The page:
Wednesday, December 7, 2011

There was a radio message from our President of the United States. I liked his voice. He sounded like a grandfather should sound like. He had a comforting voice one I liked listening to. He didn’t speak of good things around about that time. He used words I never heard before. I knew they weren’t good words by the way my parents spoke. Our home was then in total silence as if my parents were in mourning. Mr. Roosevelt spoke of a place called Pearl Harbor, an attack, our country was at war. Not many people had every heard of Pearl Harbor let alone where it was at. No TV in them days there were no instant pictures as to where it was at nor what the place looked like. Only words speaking of a big Pacific Ocean. How big was big. I had no idea. The only large body of water I had ever seen about that time was Lake Michigan each 4th of July when dad had driven us all to South Haven to see and visit his grandmother. Sitting a harbor pier, Dad showing me how to fish for perch with a cane pole in that lake that was so big to this little kid. I couldn’t see the other side and an ocean was even bigger? For the next four years national speed limits were only 35mph when we’d saved enough gas stamps to go anywhere. Dad was drafted three times, those induction notices from his marines, the navy, and army were rescinded because his civilian math and anti-aircraft gun inspections job was more important to the war effort.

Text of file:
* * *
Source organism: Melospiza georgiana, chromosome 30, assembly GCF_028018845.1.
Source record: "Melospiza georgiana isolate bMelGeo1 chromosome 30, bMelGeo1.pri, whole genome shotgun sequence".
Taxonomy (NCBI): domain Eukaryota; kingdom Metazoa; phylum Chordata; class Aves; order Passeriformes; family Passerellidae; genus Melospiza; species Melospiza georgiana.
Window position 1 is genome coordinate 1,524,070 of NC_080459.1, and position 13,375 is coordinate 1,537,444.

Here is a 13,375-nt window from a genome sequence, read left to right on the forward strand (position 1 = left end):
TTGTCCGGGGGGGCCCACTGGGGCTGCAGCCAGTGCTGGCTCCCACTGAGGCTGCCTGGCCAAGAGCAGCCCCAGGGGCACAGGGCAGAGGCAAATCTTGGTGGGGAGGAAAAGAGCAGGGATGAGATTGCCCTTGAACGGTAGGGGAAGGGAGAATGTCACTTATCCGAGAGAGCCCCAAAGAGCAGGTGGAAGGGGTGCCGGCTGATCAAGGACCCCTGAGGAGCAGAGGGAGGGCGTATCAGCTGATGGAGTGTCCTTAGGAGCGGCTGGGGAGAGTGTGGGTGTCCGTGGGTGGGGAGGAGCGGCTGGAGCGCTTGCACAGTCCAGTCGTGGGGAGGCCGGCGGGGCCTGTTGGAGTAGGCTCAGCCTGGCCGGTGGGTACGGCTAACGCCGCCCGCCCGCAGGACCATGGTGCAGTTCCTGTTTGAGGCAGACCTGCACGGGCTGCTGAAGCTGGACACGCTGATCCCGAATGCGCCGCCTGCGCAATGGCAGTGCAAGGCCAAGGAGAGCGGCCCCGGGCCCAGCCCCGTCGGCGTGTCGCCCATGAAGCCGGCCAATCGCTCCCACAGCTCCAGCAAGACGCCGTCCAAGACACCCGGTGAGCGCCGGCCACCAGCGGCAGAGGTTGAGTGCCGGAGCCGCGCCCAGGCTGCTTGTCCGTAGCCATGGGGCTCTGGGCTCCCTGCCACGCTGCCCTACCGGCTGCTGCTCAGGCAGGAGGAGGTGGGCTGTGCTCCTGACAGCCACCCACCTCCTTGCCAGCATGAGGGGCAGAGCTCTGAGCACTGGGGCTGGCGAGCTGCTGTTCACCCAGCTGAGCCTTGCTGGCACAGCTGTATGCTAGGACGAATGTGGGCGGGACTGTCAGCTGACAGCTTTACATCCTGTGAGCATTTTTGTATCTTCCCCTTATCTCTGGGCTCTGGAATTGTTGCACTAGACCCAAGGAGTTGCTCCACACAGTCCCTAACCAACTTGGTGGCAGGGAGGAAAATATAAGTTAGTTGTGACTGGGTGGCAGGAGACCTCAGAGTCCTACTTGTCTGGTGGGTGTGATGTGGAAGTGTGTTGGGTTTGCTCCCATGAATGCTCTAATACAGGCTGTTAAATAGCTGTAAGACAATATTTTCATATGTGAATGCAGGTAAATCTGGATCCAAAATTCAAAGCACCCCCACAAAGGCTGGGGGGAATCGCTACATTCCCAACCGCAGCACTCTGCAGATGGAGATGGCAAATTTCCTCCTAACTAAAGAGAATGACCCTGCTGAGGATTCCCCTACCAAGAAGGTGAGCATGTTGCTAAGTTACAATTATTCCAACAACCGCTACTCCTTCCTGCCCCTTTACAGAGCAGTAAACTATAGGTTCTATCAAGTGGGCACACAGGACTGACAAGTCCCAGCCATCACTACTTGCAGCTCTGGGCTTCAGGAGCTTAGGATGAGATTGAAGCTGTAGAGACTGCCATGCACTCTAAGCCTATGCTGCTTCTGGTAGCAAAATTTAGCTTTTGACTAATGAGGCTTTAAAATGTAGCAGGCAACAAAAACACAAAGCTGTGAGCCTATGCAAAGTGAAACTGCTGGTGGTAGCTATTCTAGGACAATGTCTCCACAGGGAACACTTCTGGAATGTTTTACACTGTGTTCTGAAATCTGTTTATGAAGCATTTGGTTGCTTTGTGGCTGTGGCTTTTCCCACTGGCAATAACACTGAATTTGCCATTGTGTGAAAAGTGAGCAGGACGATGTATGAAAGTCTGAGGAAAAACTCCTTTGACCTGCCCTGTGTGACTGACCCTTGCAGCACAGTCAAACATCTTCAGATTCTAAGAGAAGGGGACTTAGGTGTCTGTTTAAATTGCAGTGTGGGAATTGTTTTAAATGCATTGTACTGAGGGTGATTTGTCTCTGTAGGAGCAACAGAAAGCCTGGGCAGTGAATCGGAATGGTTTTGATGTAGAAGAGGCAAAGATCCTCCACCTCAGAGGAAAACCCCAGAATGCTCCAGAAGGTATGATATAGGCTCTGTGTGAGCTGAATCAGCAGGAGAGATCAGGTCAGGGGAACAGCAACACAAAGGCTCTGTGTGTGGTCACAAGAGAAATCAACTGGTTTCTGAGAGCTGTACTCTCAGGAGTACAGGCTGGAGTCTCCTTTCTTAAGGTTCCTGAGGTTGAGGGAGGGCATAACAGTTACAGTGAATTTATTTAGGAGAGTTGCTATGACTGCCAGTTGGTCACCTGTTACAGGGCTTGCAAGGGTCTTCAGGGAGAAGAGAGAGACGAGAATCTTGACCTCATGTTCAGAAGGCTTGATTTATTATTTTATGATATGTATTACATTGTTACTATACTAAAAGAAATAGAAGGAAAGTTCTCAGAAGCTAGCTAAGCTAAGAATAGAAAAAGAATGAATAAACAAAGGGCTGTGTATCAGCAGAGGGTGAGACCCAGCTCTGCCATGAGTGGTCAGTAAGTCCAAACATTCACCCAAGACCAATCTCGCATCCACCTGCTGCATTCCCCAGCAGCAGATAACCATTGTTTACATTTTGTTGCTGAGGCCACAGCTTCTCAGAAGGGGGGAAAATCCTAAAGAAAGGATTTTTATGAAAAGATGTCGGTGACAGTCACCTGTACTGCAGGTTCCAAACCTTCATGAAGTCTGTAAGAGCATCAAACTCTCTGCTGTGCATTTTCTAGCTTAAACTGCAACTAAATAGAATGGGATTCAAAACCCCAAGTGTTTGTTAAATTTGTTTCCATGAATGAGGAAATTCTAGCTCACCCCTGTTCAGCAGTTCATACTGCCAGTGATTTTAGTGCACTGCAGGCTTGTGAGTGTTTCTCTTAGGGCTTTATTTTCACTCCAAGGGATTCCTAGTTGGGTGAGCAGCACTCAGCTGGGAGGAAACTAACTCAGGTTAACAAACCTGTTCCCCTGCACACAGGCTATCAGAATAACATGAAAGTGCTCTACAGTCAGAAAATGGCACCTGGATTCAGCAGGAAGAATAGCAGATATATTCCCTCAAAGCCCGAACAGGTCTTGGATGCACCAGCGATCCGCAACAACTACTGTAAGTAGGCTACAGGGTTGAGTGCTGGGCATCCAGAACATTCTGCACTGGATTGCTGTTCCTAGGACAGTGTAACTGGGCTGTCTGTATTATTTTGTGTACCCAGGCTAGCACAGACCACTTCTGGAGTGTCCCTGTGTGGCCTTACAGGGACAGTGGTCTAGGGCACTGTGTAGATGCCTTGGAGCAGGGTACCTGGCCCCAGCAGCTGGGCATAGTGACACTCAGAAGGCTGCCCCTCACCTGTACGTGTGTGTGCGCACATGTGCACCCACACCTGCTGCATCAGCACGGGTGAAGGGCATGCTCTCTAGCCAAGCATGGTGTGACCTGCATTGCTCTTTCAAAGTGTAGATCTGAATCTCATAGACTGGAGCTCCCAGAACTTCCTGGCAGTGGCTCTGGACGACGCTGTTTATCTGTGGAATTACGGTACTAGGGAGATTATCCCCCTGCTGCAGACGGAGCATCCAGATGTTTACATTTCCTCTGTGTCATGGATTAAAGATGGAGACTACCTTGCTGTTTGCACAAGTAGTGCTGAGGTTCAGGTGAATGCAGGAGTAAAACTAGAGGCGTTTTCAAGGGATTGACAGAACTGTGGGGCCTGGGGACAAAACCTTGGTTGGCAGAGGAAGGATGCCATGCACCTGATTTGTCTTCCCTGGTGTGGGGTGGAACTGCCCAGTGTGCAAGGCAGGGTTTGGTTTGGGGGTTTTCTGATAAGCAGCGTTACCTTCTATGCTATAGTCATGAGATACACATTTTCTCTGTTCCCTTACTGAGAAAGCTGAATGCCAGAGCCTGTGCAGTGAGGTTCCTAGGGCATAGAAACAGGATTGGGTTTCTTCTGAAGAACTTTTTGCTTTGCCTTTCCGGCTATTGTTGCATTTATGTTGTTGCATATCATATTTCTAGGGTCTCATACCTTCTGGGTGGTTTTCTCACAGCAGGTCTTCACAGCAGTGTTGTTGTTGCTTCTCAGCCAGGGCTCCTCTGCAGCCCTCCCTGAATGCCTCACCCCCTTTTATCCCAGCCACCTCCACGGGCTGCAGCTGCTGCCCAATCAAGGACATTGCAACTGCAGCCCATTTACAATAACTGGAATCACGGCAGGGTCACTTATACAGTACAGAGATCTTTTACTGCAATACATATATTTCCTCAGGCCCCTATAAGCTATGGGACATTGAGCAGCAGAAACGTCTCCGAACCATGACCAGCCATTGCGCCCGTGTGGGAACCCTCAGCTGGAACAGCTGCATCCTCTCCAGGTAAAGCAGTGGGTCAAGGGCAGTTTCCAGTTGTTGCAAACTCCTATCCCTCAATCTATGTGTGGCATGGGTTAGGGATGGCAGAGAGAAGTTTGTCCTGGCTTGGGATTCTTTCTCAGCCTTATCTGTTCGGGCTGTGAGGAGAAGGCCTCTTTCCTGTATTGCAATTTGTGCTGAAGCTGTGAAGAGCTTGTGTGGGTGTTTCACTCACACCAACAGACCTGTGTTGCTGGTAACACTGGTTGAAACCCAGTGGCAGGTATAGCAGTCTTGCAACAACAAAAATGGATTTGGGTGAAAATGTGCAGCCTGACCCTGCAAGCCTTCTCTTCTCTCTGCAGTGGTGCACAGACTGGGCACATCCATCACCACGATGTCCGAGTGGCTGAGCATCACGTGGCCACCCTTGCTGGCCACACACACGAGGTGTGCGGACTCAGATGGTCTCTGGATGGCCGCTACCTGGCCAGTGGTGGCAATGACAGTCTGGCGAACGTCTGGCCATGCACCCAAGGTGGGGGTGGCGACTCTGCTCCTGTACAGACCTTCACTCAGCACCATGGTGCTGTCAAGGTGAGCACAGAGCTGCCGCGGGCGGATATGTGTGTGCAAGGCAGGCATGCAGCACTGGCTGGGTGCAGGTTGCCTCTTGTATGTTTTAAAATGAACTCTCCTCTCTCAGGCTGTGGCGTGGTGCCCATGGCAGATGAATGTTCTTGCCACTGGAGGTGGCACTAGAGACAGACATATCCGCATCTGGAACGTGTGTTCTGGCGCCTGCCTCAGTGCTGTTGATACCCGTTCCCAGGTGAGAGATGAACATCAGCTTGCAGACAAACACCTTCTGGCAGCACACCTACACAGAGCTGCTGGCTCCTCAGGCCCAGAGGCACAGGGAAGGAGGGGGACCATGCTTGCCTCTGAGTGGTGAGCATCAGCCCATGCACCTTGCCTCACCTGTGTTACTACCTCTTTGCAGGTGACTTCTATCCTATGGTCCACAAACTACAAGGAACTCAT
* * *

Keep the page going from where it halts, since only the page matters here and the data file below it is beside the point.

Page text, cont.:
To ever see what was going on in a whole world at war was seeing the movie theater news-reels. Good toys so hard to come by they were made of paper, wooden sticks, and olive drab paint; guns and machine guns, Paper air ports with paper air war planes. Paper layout with army camp tents, barracks, and parade fields. As children we played war games no body on the other side. We fought imaginary Germans and Japs.
Starting school fall of ‘41 saw class sizes double before New Years and double again before school’s out next vacation. 35 kids to a class half a day. Teachers having no time for a dyslectic kid (even before there was a name for it) my ass polished an oak bench across the hall from the principles office for days on end. I had learned to love the country, farm animals, and the solitude away from the to busy un-understanding people. My best teachers, Mom and Dad. Mon taught me how to tell time and I didn’t gt it right until she showed me how wrong. Dad patiently taught me a trade and the way of the forests and uplands.
Okay, I got carried away one thing invertibly leads into another.

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